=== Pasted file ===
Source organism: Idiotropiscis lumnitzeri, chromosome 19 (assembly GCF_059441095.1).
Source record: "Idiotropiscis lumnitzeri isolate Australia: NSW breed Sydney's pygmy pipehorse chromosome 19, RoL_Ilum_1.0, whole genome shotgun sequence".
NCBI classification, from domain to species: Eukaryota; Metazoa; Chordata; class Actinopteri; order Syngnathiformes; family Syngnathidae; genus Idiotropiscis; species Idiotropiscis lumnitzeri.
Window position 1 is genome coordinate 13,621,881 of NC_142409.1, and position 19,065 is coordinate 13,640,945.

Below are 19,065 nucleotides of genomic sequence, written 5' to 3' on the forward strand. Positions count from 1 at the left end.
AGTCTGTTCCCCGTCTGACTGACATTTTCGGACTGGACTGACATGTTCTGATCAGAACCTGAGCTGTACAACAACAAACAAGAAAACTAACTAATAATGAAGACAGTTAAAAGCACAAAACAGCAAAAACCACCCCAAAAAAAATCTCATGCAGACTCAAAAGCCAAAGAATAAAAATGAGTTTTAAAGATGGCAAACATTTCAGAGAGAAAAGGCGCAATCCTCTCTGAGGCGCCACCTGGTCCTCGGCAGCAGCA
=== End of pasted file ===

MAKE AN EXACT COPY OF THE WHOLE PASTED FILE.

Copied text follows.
Source organism: Idiotropiscis lumnitzeri, chromosome 19 (assembly GCF_059441095.1).
Source record: "Idiotropiscis lumnitzeri isolate Australia: NSW breed Sydney's pygmy pipehorse chromosome 19, RoL_Ilum_1.0, whole genome shotgun sequence".
NCBI classification, from domain to species: Eukaryota; Metazoa; Chordata; class Actinopteri; order Syngnathiformes; family Syngnathidae; genus Idiotropiscis; species Idiotropiscis lumnitzeri.
Window position 1 is genome coordinate 13,621,881 of NC_142409.1, and position 19,065 is coordinate 13,640,945.

Below are 19,065 nucleotides of genomic sequence, written 5' to 3' on the forward strand. Positions count from 1 at the left end.
AGTCTGTTCCCCGTCTGACTGACATTTTCGGACTGGACTGACATGTTCTGATCAGAACCTGAGCTGTACAACAACAAACAAGAAAACTAACTAATAATGAAGACAGTTAAAAGCACAAAACAGCAAAAACCACCCCAAAAAAAATCTCATGCAGACTCAAAAGCCAAAGAATAAAAATGAGTTTTAAAGATGGCAAACATTTCAGAGAGAAAAGGCGCAATCCTCTCTGAGGCGCCACCTGGTCCTCGGCAGCAGCA